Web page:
“Please do not interrogate the electoral officers and slow down the process. If we do, we will not be able to finish this exercise,” President Wafula Chebukati told a press conference on Friday.
“Agents, do your part: observe, make notes and then let the process continue,” he said, threatening to expel disruptive individuals.
Three days after polling, 99.94% of results from polling stations have been submitted electronically, while only a small number have been verified and declared by the IEBC.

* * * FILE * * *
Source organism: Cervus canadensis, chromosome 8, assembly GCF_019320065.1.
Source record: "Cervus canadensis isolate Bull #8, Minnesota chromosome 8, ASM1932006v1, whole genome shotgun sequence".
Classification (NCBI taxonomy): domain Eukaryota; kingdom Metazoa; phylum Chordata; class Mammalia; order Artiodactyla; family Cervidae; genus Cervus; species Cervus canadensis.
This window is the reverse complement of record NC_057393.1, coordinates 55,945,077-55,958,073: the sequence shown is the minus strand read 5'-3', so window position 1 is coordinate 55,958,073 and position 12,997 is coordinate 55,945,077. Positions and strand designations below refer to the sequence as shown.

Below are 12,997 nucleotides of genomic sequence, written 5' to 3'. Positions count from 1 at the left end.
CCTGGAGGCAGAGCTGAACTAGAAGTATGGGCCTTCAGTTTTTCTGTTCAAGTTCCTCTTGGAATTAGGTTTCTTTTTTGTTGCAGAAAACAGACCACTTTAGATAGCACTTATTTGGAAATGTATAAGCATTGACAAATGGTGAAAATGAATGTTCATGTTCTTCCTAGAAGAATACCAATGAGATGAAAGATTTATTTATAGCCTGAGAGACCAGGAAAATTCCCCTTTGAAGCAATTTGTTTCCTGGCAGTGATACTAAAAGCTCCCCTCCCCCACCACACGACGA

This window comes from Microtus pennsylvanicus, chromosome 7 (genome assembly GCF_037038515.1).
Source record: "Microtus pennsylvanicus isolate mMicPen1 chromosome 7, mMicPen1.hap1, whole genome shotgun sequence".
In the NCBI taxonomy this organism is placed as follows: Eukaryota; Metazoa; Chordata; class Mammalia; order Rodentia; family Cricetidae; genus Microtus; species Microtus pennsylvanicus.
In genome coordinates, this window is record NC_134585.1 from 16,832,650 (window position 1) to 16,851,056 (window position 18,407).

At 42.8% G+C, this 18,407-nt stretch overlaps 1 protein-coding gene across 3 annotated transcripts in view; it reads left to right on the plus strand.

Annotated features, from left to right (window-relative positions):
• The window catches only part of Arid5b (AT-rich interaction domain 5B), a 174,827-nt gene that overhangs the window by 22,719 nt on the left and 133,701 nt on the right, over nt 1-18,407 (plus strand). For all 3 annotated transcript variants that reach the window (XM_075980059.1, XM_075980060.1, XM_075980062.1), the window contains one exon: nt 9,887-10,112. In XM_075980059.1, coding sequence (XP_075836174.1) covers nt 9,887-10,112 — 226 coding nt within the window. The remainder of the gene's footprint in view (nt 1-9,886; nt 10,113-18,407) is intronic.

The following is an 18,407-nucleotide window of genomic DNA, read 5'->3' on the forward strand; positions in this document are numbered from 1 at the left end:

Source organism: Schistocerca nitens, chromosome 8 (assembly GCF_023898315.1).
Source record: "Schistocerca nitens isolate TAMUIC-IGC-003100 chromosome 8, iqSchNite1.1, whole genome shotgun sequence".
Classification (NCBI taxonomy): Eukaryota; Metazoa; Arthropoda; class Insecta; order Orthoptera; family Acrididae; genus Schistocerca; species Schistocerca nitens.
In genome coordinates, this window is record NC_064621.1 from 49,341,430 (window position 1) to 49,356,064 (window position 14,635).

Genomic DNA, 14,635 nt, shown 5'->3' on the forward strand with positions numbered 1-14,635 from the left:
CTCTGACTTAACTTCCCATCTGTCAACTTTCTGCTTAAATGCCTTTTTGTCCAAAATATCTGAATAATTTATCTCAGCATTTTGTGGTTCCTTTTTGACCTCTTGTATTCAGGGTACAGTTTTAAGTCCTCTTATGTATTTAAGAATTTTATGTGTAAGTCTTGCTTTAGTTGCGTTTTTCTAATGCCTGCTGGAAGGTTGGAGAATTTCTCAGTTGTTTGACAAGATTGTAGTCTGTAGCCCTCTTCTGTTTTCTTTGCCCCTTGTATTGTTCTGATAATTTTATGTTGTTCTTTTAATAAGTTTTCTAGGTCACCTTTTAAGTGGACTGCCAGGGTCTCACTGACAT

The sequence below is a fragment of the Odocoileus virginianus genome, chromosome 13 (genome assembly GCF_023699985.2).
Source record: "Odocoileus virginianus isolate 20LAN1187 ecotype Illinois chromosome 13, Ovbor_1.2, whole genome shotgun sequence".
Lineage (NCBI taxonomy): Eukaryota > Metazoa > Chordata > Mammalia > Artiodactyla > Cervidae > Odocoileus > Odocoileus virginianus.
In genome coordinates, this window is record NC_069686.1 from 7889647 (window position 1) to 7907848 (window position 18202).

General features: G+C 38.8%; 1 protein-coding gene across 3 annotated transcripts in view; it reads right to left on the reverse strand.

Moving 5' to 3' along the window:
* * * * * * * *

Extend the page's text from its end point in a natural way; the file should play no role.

The wait has fueled anxiety across the country as Kenyans anxiously wait to find out the winner of the presidential race. Provisional results tallied by major TV stations showed frontrunners Raila Odinga and William Ruto neck and neck in the race. However, with more than 13 million of the nearly 14 million votes cast counted, broadcasters had stopped updating the count by Thursday night.
Kenya’s electoral law requires designated poll officials, known as returning officers, to bring physical forms showing results across the country to the tallying center in the capital, Nairobi.
The presidential race is seen as a two-horse race between Deputy President Ruto and senior opposition leader Odinga, who is backed by outgoing President Uhuru Kenyatta for the top job.